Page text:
Boxing: Jermain Taylor withdraws from Super Six boxing event
LITTLE ROCK, Ark. — Jermain Taylor withdrew from the Super Six World Boxing Classic on Tuesday, although the former middleweight champion stopped short of announcing his retirement.
The decision had been widely expected after Taylor was knocked out in the 12th round by Arthur Abraham in October, his second straight late-round stoppage. Taylor (28-4-1) was also knocked out in the final round by Carl Froch in April.
“I’m going to take some time off from the sport of boxing,” Taylor said in a statement. “It’s important that I give my body and mind some much-needed rest, because I have been boxing for nearly 20 years. I plan on keeping myself in shape and making a return to the sport sometime in the future.”
Taylor has lost four of his last five fights, including three by knockout, and was hospitalized after the loss to Abraham in Germany. He complained at the time of short-term memory loss, prompting his promoter Lou DiBella to part ways over concerns about his health.
“I know it must have been a difficult decision for Jermain, and I’m very happy for him and his family that he decided to give himself a much-needed break,” DiBella said in a statement Tuesday.
The 31-year-old Taylor was scheduled to face WBA 168-pound champion Andre Ward on April 17 in the second leg of Showtime’s modified round-robin tournament, which is designed to crown one winner from six super middleweight contenders early next year.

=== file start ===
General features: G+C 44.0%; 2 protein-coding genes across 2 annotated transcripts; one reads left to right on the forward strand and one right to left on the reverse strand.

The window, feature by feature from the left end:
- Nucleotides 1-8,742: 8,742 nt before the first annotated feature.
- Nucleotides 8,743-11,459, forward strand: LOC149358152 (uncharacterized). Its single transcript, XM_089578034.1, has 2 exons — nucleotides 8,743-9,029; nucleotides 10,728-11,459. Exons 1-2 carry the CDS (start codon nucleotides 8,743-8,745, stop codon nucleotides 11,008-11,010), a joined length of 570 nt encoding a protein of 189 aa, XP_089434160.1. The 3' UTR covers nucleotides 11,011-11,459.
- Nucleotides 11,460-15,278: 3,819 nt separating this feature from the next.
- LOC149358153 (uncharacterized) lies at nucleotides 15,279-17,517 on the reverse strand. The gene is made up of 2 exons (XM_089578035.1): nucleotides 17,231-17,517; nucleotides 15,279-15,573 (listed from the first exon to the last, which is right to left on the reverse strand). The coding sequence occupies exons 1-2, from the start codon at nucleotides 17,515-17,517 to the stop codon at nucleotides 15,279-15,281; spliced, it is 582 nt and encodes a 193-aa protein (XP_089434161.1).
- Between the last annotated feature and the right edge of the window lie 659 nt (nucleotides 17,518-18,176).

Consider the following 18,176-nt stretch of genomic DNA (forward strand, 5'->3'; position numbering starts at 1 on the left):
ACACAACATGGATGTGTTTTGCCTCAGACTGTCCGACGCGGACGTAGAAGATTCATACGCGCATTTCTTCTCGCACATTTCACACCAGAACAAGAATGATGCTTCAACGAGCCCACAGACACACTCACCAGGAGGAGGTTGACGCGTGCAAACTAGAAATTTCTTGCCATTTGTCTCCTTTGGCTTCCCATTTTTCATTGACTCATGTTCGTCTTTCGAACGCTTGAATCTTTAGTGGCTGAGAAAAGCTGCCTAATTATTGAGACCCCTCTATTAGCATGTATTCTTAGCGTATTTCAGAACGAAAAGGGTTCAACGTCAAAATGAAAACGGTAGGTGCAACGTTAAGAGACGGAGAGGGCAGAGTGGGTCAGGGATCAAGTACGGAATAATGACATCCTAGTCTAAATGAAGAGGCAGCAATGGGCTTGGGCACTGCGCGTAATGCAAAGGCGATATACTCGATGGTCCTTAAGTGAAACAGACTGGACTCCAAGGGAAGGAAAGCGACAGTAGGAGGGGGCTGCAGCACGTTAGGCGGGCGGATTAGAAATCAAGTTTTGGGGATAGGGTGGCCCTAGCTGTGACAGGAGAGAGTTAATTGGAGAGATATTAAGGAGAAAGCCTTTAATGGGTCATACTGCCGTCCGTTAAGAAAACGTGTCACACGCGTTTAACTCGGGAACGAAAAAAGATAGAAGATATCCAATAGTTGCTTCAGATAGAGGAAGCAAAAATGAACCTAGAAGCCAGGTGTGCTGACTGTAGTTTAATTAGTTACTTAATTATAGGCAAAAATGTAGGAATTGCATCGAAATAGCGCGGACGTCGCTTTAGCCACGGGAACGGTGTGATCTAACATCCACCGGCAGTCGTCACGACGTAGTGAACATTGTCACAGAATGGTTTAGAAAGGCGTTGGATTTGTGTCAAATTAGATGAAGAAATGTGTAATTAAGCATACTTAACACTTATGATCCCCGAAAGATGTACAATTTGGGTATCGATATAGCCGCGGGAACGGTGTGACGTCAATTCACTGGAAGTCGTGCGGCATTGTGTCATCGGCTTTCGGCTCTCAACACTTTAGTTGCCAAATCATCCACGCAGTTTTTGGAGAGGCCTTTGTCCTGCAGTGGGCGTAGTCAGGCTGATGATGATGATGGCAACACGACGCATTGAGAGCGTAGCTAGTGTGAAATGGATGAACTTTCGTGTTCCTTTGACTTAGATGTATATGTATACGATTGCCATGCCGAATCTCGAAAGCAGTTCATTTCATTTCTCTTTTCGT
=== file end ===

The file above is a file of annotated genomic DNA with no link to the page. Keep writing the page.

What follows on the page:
The network has contingency plans in place if a fighter drops out, although it was unclear who will be first in line to replace Taylor. One of the possibilities would be the winner of a Showtime-televised fight between Allan Green and Sakio Bika, scheduled for Feb. 5 in Santa Ynez, Calif.
Officials from Showtime did not immediately return calls seeking comment.
Taylor shot to stardom in 2005 when he dethroned longtime middleweight king Bernard Hopkins by split decision at the MGM Grand in Las Vegas. Taylor validated the victory five months later, winning their rematch by unanimous decision at the Mandalay Bay.
The 2000 Olympic bronze medalist fought to a draw against Winky Wright the following year, then defended his titles against Kassim Ouma and Cory Spinks. But he never appeared quite as sharp as he did against Hopkins, and was exposed by Kelly Pavlik in a September 2007 defense at Boardwalk Hall in Atlantic City, N.J.
Taylor knocked Pavlik down early and was leading comfortably on all three scorecards when the fight turned, and Pavlik stopped him in the seventh round for his first professional loss.
It has proven to be a harbinger of late-round disappointments.
After losing the rematch to Pavlik and defeating Jeff Lacy, Taylor challenged Froch for his WBC 168-pound belt. Taylor was clearly leading on two of the three scorecards in the final round when the British champion caught him against the ropes and knocked him out.
Then came the loss to Abraham with six seconds left in the fight.
“This was not an easy decision for me, having (to) discuss it with my family, trainer, friends and my adviser Al Hayman,” Taylor said. “I wish the best for my five counterparts who will continue on in the Super Six tournament. Most of all, I want to thank the many fans for their continued support.”